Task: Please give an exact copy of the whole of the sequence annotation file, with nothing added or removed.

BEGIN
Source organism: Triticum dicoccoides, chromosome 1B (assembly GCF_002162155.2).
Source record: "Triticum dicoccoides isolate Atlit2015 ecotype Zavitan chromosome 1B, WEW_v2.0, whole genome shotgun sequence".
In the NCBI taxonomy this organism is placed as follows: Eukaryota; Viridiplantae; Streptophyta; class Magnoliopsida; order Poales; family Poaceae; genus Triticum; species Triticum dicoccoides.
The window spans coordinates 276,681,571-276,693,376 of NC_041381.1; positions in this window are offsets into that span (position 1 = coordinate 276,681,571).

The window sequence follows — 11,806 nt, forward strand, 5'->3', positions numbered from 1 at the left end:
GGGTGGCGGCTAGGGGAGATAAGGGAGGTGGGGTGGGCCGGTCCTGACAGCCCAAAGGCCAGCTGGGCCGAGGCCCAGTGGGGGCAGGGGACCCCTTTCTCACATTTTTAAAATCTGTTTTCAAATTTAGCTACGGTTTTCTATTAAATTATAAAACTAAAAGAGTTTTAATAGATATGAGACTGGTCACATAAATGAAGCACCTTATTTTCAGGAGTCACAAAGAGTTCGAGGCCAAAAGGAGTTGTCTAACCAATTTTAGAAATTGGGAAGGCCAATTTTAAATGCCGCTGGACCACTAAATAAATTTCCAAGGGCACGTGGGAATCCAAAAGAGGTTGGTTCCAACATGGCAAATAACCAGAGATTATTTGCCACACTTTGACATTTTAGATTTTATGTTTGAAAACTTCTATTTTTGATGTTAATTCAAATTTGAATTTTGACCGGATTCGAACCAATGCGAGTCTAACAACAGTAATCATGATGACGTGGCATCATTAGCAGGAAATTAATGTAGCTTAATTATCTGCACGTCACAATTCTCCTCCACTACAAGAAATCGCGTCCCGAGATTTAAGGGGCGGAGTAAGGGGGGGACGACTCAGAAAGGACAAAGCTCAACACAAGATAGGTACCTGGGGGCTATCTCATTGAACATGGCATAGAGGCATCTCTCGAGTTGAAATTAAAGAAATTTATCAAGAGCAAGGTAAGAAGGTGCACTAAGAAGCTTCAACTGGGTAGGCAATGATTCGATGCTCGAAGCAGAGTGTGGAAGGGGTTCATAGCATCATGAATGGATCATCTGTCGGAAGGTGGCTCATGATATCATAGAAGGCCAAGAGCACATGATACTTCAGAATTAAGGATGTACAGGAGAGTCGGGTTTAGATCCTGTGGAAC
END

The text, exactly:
Source organism: Triticum dicoccoides, chromosome 1B (assembly GCF_002162155.2).
Source record: "Triticum dicoccoides isolate Atlit2015 ecotype Zavitan chromosome 1B, WEW_v2.0, whole genome shotgun sequence".
In the NCBI taxonomy this organism is placed as follows: Eukaryota; Viridiplantae; Streptophyta; class Magnoliopsida; order Poales; family Poaceae; genus Triticum; species Triticum dicoccoides.
The window spans coordinates 276,681,571-276,693,376 of NC_041381.1; positions in this window are offsets into that span (position 1 = coordinate 276,681,571).

The window sequence follows — 11,806 nt, forward strand, 5'->3', positions numbered from 1 at the left end:
GGGTGGCGGCTAGGGGAGATAAGGGAGGTGGGGTGGGCCGGTCCTGACAGCCCAAAGGCCAGCTGGGCCGAGGCCCAGTGGGGGCAGGGGACCCCTTTCTCACATTTTTAAAATCTGTTTTCAAATTTAGCTACGGTTTTCTATTAAATTATAAAACTAAAAGAGTTTTAATAGATATGAGACTGGTCACATAAATGAAGCACCTTATTTTCAGGAGTCACAAAGAGTTCGAGGCCAAAAGGAGTTGTCTAACCAATTTTAGAAATTGGGAAGGCCAATTTTAAATGCCGCTGGACCACTAAATAAATTTCCAAGGGCACGTGGGAATCCAAAAGAGGTTGGTTCCAACATGGCAAATAACCAGAGATTATTTGCCACACTTTGACATTTTAGATTTTATGTTTGAAAACTTCTATTTTTGATGTTAATTCAAATTTGAATTTTGACCGGATTCGAACCAATGCGAGTCTAACAACAGTAATCATGATGACGTGGCATCATTAGCAGGAAATTAATGTAGCTTAATTATCTGCACGTCACAATTCTCCTCCACTACAAGAAATCGCGTCCCGAGATTTAAGGGGCGGAGTAAGGGGGGGACGACTCAGAAAGGACAAAGCTCAACACAAGATAGGTACCTGGGGGCTATCTCATTGAACATGGCATAGAGGCATCTCTCGAGTTGAAATTAAAGAAATTTATCAAGAGCAAGGTAAGAAGGTGCACTAAGAAGCTTCAACTGGGTAGGCAATGATTCGATGCTCGAAGCAGAGTGTGGAAGGGGTTCATAGCATCATGAATGGATCATCTGTCGGAAGGTGGCTCATGATATCATAGAAGGCCAAGAGCACATGATACTTCAGAATTAAGGATGTACAGGAGAGTCGGGTTTAGATCCTGTGGAAC